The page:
Friday, April 27, 2012

Ensuring the best for our kids...

This has been one of the best and worst weeks! I had the pleasure of observing a great school for children with learning differences; with invested teachers and kids learning and growing academically. It all worked. Then, I reviewed goals from several school systems throughout the country... their goals were not well developed, their objectives not measurable, and with great confidence I can say, that there will be no progress without a well developed IEP. 

The road map to a good IEP is based on an in depth assessment that looks at each and every aspect of your child's learning style, how it relates to his diagnosis, what he loves in school and what he hates. The variance in learning guides the progress and the child's ability to close the gap on his learning disorders. The IEP must be grounded into the science of learning, the neurology of the disorder and the creativity of the team! 

I was heartbroken by the incident with the little boy with Autism in Cherry Hill, New Jersey, yet sadly I was not surprised. Our school systems need to weed out the teachers who cannot express optimism towards a child with Autism, or any other neurodevelopmental disorder. The public school systems need to promote good teaching and punish teachers who are not rising to the occasion. Many years ago, my youngest child told me "lots of teachers have a mommy voice and a kid voice," she then added, as innocently as children do, "I like their mommy voice better."

All children deserve respect, kindness and support, but exceptional children need it the most because life is more challenging, learning is harder and the world is more confusing! We all need to demand no less for our children! If you live in New Jersey, push for legislation to insure that this is guaranteed.

Read more about the story here.

Thursday, April 19, 2012

What An Unforgettable Conference!

This past weekend was The Focus Foundation's 2nd Annual Atypical Learner Conference and what a success it was! We cannot thank our outstanding group of speakers enough for the amazing information presented throughout the weekend.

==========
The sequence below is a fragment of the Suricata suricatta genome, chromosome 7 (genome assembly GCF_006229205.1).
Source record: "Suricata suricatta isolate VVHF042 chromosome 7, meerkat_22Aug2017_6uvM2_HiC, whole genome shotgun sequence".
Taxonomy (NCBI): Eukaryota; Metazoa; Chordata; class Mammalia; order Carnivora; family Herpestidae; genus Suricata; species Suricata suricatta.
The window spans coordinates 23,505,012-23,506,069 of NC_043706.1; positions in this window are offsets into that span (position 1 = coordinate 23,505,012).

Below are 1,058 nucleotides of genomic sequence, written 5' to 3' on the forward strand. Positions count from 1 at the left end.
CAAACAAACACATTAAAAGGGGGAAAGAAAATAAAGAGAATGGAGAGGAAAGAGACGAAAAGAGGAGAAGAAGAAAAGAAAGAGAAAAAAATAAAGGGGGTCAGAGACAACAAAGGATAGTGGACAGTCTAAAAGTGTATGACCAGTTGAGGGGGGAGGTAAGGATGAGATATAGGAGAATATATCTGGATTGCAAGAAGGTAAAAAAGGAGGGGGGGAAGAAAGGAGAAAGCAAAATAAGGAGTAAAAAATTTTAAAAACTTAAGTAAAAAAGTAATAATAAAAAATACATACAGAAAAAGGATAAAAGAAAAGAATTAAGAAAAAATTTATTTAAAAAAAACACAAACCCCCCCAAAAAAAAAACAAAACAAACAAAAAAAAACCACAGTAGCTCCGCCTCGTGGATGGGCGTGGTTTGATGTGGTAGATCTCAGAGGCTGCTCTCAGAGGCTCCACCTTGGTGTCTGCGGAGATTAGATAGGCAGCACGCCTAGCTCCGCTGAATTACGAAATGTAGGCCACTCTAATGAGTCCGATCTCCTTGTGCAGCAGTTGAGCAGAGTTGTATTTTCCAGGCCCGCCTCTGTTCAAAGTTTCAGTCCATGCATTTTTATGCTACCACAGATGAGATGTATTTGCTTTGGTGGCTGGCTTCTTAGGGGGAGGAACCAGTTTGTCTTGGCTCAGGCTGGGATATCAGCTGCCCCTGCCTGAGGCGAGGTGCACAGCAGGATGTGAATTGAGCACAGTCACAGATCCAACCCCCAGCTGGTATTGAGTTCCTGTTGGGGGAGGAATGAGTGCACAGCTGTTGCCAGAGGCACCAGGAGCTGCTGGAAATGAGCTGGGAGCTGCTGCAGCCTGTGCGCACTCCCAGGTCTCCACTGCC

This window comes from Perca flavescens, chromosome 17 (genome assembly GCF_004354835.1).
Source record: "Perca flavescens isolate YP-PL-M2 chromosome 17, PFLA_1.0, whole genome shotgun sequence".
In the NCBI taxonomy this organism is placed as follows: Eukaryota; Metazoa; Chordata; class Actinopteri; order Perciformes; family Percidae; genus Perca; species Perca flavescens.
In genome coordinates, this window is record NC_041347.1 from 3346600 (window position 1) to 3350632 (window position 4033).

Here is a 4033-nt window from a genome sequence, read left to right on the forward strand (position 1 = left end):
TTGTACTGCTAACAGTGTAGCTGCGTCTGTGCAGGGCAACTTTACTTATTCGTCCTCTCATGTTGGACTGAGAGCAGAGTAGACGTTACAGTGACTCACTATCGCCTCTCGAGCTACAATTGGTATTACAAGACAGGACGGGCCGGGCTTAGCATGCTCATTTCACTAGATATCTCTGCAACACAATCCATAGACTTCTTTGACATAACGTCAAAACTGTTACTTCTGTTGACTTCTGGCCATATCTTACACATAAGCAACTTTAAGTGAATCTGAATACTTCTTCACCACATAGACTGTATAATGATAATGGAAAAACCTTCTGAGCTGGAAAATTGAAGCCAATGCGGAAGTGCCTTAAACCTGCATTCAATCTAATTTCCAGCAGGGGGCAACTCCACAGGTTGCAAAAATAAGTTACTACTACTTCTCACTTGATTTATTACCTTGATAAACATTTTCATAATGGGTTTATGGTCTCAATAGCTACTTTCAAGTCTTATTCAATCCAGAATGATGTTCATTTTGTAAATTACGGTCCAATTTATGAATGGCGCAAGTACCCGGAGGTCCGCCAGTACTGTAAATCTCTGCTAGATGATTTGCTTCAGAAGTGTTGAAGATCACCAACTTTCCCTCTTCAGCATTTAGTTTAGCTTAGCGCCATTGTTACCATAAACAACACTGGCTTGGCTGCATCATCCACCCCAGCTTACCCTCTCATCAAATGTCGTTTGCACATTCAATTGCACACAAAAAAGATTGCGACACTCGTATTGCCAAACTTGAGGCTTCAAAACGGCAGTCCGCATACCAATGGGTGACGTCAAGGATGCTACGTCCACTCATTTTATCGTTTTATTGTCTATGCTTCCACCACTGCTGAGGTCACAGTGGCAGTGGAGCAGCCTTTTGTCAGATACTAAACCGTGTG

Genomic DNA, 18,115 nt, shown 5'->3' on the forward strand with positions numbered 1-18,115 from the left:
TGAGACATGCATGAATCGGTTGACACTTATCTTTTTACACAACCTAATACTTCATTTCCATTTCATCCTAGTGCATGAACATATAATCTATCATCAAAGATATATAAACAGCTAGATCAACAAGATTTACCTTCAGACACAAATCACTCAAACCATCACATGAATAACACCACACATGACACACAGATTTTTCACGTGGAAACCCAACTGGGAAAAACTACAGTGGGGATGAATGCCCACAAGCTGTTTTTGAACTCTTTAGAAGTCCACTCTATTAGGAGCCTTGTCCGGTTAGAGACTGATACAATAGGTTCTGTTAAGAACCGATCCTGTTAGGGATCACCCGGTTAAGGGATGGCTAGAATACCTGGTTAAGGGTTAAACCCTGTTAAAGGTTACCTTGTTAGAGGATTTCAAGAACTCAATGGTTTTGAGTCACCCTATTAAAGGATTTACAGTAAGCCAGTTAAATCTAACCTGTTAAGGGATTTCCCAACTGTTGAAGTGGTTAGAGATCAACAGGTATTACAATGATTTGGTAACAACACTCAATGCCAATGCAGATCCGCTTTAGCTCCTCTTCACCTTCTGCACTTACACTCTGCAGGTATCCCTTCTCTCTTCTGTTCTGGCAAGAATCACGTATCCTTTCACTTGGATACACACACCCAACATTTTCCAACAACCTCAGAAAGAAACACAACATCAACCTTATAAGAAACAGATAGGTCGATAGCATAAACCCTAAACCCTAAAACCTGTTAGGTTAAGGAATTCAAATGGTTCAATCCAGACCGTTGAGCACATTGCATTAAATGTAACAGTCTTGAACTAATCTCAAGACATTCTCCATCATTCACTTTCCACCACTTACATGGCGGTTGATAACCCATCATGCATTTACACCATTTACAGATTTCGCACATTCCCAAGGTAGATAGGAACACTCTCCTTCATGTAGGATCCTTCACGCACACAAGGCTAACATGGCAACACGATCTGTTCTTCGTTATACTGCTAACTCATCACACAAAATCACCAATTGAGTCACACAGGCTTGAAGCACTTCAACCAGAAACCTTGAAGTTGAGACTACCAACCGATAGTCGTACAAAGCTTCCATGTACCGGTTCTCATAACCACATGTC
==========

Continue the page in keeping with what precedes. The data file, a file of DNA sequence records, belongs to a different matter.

Dr. Andrea Gropman kicked off the conference with an impressive overview of the neuroscience behind boys with XXY and girls with XXX; a truly great way to start the conference! Next, keynote speaker, Nancy Clements, introduced everyone to the wonders of Social Thinking and her informative and entertaining presentation was a favorite among many attendees. Dr. Sprouse's presentation ensured that all attendees will now be able to identify the presenting signs of Developmental Dyspraxia in children, as well as, push for the development of targeted treatment plans and syndrome specific goals to promote function and recovery so that every child has the ability to reach their full potential!

This year we also had a breakout session with panels consisting of parents of children with varying chromosomal variations, dyslexia and dyspraxia. This was a very exciting session for many and offered time for parents to compare stories and learn from others' experiences from raising children with X & Y Chromosomal Variations to dealing with the school system and IEPs.

On Sunday, Melissa Bilash presented "Developing the Appropriate IEP without Litigation." This topic was definitely of great interest to many of the parents present. Her ability to share her experiences in creating appropriate IEPs offered many the guidance and help they needed in dealing with this very important matter. Dr. Paduch followed Melissa with an update on the early management of Klinefelter's Syndrome. His data regarding androgel and the developing bodies and brains of boys with Klinefelter's provided many attendees to take note and ensure their child gets the best and most up to date care.  Dr. Jay Giedd, of the National Institute of Mental Health, presented a plethora of information about the brain and ADHD... his MRI brain images were truly remarkable!

This weekend could not have been such a great success without all of the wonderful parents and professionals who attended and were so enthusiastic about the information presented to them! Thank you and see you next year!

Dr. Sprouse, Teresa and the girls